I haven't a clue if we have anything in our po box as I haven't been there in a couple of weeks, but I'll go this Saturday, weather-permitting. I would've long ago gotten a new one; but I'm only at this address for a little while more; and whether or not we move this month, I'm going to have a new po box in the town we are moving to, even though I still don't know the address -- c'est la vie! The new box will be in operation March 1st; so in the meantime, feel free to send something to the old address.

Therefore, if you believe in the cause, send us what you can, whenever you can, and we'll put it to good use and keep looking out for you and yours. If you don't do it, nobody will!


12-12-1924 ~ 02-01-2013
Burn Baby Burn!

04-08-1974 ~ 02-02-2013
Burn Baby Burn!

06-12-1941 ~ 02-04-2013
Thanks for the music!


We get by with a little help from our friends!
So please help us if you can...?


So how do you like Bush Lite so far?
And more importantly, what are you planning on doing about it?

Until the next time, Peace!
(c) 2013 Ernest Stewart a.k.a. Uncle Ernie is an unabashed radical, author, stand-up comic, DJ, actor, political pundit and for the last 12 years managing editor and publisher of Issues & Alibis magazine. Visit me on Facebook. Visit the Magazine's page on Facebook and like us when you do. Follow me on Twitter.

The Paranoia Of The Superrich And Superpowerful
Washington's Dilemma on a "Lost" Planet
By Noam Chomsky

[This piece is adapted from "Uprisings," a chapter in Power Systems: Conversations on Global Democratic Uprisings and the New Challenges to U.S. Empire, Noam Chomsky's new interview book with David Barsamian (with thanks to the publisher, Metropolitan Books). The questions are Barsamian's, the answers Chomsky's.]

Does the United States still have the same level of control over the energy resources of the Middle East as it once had?

The major energy-producing countries are still firmly under the control of the Western-backed dictatorships. So, actually, the progress made by the Arab Spring is limited, but it's not insignificant. The Western-controlled dictatorial system is eroding. In fact, it's been eroding for some time. So, for example, if you go back 50 years, the energy resources -- the main concern of U.S. planners -- have been mostly nationalized. There are constantly attempts to reverse that, but they have not succeeded.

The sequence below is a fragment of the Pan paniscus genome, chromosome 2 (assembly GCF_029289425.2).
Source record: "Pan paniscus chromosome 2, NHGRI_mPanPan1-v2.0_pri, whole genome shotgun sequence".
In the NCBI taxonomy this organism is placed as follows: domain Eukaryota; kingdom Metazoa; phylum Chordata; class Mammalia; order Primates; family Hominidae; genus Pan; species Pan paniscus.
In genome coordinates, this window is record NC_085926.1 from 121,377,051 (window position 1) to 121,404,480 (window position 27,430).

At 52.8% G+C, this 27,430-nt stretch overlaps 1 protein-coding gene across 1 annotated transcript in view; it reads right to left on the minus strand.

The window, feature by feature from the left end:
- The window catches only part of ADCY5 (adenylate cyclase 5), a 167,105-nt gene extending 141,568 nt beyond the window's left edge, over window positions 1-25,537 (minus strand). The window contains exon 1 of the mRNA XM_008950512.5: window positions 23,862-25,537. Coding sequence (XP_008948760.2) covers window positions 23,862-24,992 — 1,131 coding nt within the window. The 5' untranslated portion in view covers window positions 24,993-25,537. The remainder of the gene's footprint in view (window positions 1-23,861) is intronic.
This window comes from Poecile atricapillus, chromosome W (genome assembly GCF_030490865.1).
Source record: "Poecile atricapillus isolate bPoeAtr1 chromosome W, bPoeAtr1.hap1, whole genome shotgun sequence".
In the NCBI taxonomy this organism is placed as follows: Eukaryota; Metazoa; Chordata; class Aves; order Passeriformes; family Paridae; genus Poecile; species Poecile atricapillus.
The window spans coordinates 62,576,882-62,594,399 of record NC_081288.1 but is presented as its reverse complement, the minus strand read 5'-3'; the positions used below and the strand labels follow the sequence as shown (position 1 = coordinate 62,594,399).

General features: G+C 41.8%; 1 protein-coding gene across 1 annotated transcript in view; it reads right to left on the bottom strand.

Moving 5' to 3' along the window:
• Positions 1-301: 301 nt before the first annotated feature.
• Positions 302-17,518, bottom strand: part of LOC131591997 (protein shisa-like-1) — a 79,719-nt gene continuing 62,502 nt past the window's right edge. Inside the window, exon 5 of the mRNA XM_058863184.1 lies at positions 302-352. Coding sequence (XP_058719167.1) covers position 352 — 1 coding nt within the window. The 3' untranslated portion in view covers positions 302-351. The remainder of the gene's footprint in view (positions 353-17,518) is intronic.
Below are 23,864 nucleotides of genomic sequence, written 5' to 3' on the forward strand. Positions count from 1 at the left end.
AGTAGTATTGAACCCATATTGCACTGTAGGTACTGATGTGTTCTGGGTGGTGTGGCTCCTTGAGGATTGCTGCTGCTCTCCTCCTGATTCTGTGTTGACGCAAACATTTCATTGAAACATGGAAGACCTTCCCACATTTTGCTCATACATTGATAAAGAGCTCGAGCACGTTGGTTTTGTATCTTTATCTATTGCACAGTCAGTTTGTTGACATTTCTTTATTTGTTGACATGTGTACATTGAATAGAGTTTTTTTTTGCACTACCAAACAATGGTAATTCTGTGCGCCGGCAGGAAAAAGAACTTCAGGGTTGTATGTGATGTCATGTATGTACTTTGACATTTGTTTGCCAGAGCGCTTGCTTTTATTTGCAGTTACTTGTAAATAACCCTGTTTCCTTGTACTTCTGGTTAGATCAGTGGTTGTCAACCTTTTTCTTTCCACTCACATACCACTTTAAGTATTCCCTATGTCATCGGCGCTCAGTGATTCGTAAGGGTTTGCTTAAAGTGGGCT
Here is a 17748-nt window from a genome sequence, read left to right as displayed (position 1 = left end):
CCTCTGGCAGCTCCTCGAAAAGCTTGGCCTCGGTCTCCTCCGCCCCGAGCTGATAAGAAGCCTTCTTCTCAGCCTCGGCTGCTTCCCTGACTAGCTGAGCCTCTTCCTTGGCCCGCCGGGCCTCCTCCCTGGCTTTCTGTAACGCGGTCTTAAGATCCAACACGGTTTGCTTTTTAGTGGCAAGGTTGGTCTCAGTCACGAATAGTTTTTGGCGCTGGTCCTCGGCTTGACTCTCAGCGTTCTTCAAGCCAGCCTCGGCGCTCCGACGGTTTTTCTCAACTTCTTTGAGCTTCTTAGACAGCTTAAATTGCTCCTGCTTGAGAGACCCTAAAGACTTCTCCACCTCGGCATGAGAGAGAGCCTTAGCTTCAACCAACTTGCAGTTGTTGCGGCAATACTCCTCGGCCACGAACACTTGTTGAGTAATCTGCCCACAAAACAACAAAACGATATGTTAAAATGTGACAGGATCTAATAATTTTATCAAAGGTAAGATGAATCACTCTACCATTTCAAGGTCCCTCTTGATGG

Take the U.S. invasion of Iraq, for example. To everyone except a dedicated ideologue, it was pretty obvious that we invaded Iraq not because of our love of democracy but because it's maybe the second- or third-largest source of oil in the world, and is right in the middle of the major energy-producing region. You're not supposed to say this. It's considered a conspiracy theory.

The United States was seriously defeated in Iraq by Iraqi nationalism -- mostly by nonviolent resistance. The United States could kill the insurgents, but they couldn't deal with half a million people demonstrating in the streets. Step by step, Iraq was able to dismantle the controls put in place by the occupying forces. By November 2007, it was becoming pretty clear that it was going to be very hard to reach U.S. goals. And at that point, interestingly, those goals were explicitly stated. So in November 2007 the Bush II administration came out with an official declaration about what any future arrangement with Iraq would have to be. It had two major requirements: one, that the United States must be free to carry out combat operations from its military bases, which it will retain; and two, "encouraging the flow of foreign investments to Iraq, especially American investments." In January 2008, Bush made this clear in one of his signing statements. A couple of months later, in the face of Iraqi resistance, the United States had to give that up. Control of Iraq is now disappearing before their eyes.